A bell in space

Together with my co-PI, Dr. Alice Gorman, I’ve been developing a new project: the International Space Station Archaeological Project (or ISSAP). Alice and I have actually been thinking about space archaeology for a long time — she has been working on it since 2002, and I’ve been doing it since 2009. But (with one exception), nobody has ever carried out a meaningful investigation of a human habitation site in space until now. Our friend and mentor, Prof. Beth O’Leary started the Lunar Legacy Project, which catalogued the 106 objects left behind at Tranquility Base by Neil Armstrong and Buzz Aldrin during the Apollo 11 mission in 1969. (Beth and some other colleagues just published a book about the heritage of the Apollo program — check it out!) But our project is much different in scale and time, since over 250 people have visited ISS over almost 17 years of continuous habitation. And it means we have to develop a new method, since we don’t have $75 million to pay for a ride to the space station!

Our idea is to use the millions of images that astronauts and space agencies have taken in the last 17 years showing life on board. By cataloguing and classifying the people, spaces, and objects — and the relationships between them — we can map patterns of behavior over time. Since digital photos have metadata recording the time and date when they were made, we can observe specific moments in ISS’s life. This is not so different from a stratigraphic excavation of a site on Earth. We can also identify how aspects of Earth culture have made the transition to space. How does this work? Let’s look at an example.

A photo of ISS crew in Node 2/Harmony (note the bell at upper left).

A photo of ISS crew in Node 2/Harmony in 2009 (note the bell at upper left). Photo credit: NASA, remixed and used under CC 2.0 BY-NC.

In this photo, we see the American Node 2 module (also known as Harmony), with six astronauts. As archaeologists, we focus on material culture as a means of understanding the development and maintenance of a society — even a microsociety of six people. So we might notice the uniforms worn by the crewmembers, which indicate their affiliations and identities. One of the figures, in the back on the right, is notably different in his gray jumpsuit. This is Charles Simonyi, who was a “space tourist,” a temporary visitor, rather than an astronaut selected and trained by a space agency for a specific mission (he created the programs Word and Excel for Microsoft). You can also see the array of flags and patches above the astronauts’ heads. These are the flags of the US, Japan, Russia, Canada, and the 11 European nations which participate in the ISS project. The patches are related to the specific expedition, or habitation cycle, of the ISS at this time. Note that the flags of the nations of the astronauts who were on board ISS at the time are the ones given precedence.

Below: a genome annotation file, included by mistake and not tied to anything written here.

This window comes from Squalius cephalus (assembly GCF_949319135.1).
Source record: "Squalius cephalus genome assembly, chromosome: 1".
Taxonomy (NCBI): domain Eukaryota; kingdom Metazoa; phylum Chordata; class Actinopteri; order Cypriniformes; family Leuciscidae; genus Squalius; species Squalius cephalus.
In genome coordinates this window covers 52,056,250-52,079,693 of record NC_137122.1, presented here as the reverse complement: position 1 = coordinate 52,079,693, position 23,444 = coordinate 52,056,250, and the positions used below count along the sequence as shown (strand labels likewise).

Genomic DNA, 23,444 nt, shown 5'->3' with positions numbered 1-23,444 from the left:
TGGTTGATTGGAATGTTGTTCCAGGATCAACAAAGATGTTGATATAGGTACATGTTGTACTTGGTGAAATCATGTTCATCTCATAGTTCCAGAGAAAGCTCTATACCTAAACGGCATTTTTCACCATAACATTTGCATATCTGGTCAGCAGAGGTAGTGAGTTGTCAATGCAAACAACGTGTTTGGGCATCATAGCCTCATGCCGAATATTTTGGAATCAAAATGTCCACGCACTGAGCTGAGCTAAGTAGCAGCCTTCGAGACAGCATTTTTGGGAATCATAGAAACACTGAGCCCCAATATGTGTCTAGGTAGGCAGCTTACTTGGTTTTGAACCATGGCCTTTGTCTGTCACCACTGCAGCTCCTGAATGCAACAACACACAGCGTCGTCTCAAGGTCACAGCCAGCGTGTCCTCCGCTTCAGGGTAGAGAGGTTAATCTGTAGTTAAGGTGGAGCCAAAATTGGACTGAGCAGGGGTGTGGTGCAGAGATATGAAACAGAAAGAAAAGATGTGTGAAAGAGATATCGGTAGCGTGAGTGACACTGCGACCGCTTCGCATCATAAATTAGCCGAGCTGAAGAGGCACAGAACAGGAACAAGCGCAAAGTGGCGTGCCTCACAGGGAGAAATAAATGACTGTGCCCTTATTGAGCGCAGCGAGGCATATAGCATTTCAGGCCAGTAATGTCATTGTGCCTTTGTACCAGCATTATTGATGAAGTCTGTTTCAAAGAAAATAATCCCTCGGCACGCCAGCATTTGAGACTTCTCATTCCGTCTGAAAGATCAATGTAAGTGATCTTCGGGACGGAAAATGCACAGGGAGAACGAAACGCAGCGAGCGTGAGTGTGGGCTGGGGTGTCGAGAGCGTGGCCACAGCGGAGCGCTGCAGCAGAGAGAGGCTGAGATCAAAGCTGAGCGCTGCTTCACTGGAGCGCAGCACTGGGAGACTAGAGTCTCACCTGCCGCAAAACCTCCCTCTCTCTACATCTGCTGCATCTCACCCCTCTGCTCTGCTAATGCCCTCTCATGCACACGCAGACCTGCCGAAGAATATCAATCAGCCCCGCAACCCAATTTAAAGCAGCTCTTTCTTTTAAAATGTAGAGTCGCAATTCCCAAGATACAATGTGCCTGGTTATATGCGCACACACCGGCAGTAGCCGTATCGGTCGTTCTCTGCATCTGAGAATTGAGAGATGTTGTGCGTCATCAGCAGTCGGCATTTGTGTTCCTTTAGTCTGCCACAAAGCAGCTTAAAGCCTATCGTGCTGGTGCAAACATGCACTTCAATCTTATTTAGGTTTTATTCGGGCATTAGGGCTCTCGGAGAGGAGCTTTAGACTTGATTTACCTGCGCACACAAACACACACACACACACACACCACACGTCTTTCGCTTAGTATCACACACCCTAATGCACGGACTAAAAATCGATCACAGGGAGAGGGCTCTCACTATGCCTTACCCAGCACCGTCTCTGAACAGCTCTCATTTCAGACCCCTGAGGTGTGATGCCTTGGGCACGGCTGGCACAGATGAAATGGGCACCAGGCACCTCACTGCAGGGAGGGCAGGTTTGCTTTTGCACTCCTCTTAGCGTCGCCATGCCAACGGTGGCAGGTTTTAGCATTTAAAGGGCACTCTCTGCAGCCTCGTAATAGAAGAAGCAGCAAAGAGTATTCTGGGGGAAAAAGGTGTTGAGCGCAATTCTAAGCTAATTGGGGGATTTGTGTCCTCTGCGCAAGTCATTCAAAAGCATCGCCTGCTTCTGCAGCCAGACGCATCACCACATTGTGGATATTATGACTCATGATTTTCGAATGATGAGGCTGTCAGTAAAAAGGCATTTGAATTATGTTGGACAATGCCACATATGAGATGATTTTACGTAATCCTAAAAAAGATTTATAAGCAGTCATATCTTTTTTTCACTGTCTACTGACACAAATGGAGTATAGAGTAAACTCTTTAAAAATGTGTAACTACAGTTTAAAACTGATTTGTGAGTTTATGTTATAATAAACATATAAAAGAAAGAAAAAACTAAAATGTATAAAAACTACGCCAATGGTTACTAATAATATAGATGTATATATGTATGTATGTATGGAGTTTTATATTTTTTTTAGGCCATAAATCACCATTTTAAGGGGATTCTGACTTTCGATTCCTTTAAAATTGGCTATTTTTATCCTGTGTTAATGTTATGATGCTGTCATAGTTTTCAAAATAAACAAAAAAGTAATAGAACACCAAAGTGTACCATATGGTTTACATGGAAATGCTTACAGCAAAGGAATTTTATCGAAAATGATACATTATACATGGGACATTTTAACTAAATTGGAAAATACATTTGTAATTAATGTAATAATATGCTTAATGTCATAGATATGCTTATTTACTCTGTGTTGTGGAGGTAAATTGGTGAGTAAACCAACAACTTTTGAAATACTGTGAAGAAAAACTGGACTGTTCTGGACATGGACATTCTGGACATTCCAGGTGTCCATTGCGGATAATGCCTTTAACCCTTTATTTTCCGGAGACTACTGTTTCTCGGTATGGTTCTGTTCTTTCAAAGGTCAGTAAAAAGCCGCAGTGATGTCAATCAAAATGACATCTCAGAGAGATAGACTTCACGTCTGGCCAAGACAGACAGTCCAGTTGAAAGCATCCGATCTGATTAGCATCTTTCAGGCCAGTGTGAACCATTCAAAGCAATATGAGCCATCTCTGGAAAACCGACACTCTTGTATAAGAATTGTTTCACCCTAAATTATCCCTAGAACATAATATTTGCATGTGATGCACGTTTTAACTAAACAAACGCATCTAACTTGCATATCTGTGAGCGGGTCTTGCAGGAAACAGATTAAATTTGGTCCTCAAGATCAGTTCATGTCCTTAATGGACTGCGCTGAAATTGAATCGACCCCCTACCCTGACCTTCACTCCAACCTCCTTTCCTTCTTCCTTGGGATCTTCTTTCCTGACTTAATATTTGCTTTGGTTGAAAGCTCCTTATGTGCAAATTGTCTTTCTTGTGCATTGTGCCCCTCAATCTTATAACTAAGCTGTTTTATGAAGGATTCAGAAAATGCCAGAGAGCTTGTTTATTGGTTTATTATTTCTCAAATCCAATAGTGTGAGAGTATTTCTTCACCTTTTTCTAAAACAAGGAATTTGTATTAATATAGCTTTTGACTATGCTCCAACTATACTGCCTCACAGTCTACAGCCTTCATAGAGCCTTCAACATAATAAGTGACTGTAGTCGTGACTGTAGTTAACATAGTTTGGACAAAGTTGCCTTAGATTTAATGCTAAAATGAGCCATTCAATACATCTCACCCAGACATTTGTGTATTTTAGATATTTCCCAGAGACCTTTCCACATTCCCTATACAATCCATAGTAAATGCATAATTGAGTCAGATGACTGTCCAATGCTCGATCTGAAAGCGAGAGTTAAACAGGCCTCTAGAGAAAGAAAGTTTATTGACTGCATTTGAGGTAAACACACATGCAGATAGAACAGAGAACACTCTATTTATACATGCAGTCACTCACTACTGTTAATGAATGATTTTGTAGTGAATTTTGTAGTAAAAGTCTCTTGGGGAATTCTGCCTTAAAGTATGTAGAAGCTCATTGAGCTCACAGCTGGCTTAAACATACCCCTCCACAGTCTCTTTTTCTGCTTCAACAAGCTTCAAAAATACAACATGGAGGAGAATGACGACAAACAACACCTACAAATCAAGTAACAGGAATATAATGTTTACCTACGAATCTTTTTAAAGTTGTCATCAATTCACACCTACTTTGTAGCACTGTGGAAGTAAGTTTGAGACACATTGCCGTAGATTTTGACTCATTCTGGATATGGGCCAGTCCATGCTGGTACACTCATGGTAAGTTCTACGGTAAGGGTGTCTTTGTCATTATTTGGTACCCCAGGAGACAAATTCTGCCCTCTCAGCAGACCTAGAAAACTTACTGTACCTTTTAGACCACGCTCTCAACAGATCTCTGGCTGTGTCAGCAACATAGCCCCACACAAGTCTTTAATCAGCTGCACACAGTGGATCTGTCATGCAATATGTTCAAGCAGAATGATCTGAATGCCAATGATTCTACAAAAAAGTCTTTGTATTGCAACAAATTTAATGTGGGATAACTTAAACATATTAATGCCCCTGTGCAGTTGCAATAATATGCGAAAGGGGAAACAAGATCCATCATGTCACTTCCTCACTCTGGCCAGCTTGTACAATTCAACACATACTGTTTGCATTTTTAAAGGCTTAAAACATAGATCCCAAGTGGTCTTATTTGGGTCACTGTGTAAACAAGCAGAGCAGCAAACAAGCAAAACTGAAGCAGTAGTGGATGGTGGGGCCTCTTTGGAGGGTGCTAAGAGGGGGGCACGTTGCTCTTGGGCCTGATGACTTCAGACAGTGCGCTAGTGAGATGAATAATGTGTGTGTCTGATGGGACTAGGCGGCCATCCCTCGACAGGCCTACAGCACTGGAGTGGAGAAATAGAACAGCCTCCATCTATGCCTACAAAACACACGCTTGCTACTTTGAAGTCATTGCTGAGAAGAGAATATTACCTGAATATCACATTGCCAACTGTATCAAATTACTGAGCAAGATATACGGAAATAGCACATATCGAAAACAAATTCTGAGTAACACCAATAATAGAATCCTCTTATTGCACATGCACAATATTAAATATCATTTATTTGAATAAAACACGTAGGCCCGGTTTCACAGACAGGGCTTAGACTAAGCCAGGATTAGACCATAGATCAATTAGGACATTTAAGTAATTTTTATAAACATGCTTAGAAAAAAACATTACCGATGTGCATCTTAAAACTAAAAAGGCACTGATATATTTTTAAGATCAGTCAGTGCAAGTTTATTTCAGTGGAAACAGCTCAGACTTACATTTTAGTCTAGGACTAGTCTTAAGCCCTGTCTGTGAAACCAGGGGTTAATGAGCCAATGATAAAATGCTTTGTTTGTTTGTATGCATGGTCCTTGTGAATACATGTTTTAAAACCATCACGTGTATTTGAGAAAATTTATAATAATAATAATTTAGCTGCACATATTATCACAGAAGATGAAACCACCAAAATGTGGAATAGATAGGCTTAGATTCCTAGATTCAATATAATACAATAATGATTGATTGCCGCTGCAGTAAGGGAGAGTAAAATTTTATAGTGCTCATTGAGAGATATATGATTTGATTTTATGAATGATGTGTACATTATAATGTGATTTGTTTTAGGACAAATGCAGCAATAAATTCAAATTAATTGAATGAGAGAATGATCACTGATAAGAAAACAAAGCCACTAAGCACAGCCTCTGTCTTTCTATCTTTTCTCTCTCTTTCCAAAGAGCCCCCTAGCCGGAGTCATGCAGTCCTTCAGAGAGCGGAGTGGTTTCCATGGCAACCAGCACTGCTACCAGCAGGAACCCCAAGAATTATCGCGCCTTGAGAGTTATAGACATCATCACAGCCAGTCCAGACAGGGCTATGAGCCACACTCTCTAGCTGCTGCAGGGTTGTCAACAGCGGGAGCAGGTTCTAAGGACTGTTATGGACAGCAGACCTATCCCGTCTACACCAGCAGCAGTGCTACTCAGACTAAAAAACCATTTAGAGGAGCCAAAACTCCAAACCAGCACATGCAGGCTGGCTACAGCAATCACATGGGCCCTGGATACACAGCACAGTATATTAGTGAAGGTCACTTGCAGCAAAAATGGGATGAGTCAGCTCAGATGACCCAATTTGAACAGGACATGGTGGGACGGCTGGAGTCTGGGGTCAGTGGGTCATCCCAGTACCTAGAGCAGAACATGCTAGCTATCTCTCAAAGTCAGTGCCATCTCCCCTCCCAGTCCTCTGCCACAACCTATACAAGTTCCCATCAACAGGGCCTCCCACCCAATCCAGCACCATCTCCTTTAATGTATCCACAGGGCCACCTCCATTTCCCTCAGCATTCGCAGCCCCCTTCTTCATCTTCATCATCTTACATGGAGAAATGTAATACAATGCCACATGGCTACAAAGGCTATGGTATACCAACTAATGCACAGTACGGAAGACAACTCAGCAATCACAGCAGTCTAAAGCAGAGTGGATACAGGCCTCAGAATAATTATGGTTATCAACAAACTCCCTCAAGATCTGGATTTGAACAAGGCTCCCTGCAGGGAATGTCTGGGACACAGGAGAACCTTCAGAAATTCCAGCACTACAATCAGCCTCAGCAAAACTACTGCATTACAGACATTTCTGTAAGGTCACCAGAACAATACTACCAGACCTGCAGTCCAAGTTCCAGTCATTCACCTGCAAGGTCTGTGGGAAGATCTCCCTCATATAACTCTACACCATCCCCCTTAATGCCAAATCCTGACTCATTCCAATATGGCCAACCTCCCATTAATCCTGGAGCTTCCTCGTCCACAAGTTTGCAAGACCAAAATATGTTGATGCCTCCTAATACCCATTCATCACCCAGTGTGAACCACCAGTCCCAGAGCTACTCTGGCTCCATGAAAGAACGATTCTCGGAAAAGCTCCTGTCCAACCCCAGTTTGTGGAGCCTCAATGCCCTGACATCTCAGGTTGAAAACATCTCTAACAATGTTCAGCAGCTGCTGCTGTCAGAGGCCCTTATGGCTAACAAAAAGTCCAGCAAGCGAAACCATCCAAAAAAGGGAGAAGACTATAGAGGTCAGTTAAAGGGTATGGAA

And then there is one other piece of material culture evident in this photo: a bell. You can see it at the upper left of the image. When we first saw this, we thought maybe it was related to the wide array of musical instruments that have been carried to ISS. But it turns out that it represents the translation of an interesting aspect of naval culture to the paradigm of space…and its location in Node 2 is no accident.

On ships at sea, a bell is often rung to announce the boarding or departure of crew from a different boat. While the Space Shuttle was still in service, Node 2 was its docking point. So when a Shuttle would arrive or leave, the bell in Node 2 would be rung in salute. As NASA astronaut Sandra Magnus, who served on STS-112 in October 2002, described it,

…we have a very nice tradition on the station where they’ll ring us off with the bell and announce that Atlantis is departing, and we knew that was officially the end of our docked stay, and home we go.

But Node 2 wasn’t launched until 2007. So the bell wasn’t located here when Magnus visited. In 2002, it was probably in the US Laboratory module (aka Destiny), adjacent to the Pressurized Mating Adapter where the Shuttle docked. Later, as the station grew, the bell was moved so that it would still be close to the entrance to the station, and so the Earth-bound naval tradition could continue. The bell shows how astronaut crews conceptualize their presence on ISS as being “on a ship,” and they recognize this by acting as though they are on a ship at sea!

You can follow ISSAP on Twitter at @ISSarchaeology or on Facebook at https://www.facebook.com/ISSarchaeology/.

Alice has written a post for Day of Archaeology here